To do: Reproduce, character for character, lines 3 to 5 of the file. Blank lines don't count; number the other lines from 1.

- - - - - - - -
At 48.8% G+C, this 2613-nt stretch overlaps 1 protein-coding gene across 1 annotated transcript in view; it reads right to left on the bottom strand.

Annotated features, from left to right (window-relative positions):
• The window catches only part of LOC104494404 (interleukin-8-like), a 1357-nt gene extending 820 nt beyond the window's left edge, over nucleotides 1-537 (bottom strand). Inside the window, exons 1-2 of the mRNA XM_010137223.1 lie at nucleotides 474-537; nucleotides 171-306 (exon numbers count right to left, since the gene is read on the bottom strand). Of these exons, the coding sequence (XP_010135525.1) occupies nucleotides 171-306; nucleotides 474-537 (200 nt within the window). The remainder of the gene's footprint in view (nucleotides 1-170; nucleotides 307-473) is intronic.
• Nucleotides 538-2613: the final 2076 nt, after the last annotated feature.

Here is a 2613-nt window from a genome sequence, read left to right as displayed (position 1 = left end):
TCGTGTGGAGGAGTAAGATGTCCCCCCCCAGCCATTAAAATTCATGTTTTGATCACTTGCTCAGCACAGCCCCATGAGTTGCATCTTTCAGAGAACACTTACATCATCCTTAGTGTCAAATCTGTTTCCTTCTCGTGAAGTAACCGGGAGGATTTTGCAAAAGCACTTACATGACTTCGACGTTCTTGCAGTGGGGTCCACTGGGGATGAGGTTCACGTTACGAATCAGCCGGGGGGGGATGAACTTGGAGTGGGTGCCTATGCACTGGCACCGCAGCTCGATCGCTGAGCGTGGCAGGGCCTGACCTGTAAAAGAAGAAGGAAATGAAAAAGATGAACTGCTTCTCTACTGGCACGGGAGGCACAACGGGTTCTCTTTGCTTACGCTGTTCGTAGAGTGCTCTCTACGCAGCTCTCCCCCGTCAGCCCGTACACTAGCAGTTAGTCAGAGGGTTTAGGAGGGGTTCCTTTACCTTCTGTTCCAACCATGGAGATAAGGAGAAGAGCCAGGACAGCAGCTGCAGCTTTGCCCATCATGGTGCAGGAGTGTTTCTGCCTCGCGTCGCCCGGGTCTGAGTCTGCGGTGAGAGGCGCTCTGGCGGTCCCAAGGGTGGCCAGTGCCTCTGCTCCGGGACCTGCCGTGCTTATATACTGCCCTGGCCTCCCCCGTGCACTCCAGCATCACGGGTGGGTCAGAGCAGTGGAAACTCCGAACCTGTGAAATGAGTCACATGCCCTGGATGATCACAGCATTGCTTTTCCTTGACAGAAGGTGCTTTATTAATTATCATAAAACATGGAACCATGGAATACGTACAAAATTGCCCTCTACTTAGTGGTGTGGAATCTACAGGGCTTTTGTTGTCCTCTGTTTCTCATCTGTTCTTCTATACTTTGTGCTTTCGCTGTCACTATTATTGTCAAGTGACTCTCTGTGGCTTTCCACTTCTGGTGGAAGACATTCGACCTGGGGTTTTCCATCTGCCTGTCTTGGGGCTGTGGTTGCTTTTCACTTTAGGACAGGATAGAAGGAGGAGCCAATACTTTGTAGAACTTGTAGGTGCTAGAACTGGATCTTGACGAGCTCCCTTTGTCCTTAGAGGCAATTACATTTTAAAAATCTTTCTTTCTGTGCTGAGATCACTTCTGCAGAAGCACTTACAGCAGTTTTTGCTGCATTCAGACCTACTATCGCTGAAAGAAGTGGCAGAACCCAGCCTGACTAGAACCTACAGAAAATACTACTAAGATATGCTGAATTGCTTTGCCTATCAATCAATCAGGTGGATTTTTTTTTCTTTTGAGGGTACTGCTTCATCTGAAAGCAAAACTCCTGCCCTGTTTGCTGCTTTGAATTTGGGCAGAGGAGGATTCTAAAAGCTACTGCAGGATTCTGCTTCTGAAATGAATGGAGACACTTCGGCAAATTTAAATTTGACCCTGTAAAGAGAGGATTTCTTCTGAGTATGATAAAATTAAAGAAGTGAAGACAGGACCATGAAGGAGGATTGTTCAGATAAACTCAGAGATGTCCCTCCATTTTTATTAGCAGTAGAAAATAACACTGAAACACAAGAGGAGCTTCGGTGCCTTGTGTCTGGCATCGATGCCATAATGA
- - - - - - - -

• The window catches only part of LOC104494404 (interleukin-8-like), a 1357-nt gene extending 820 nt beyond the window's left edge, over nucleotides 1-537 (bottom strand). Inside the window, exons 1-2 of the mRNA XM_010137223.1 lie at nucleotides 474-537; nucleotides 171-306 (exon numbers count right to left, since the gene is read on the bottom strand). Of these exons, the coding sequence (XP_010135525.1) occupies nucleotides 171-306; nucleotides 474-537 (200 nt within the window). The remainder of the gene's footprint in view (nucleotides 1-170; nucleotides 307-473) is intronic.
• Nucleotides 538-2613: the final 2076 nt, after the last annotated feature.

Here is a 2613-nt window from a genome sequence, read left to right as displayed (position 1 = left end):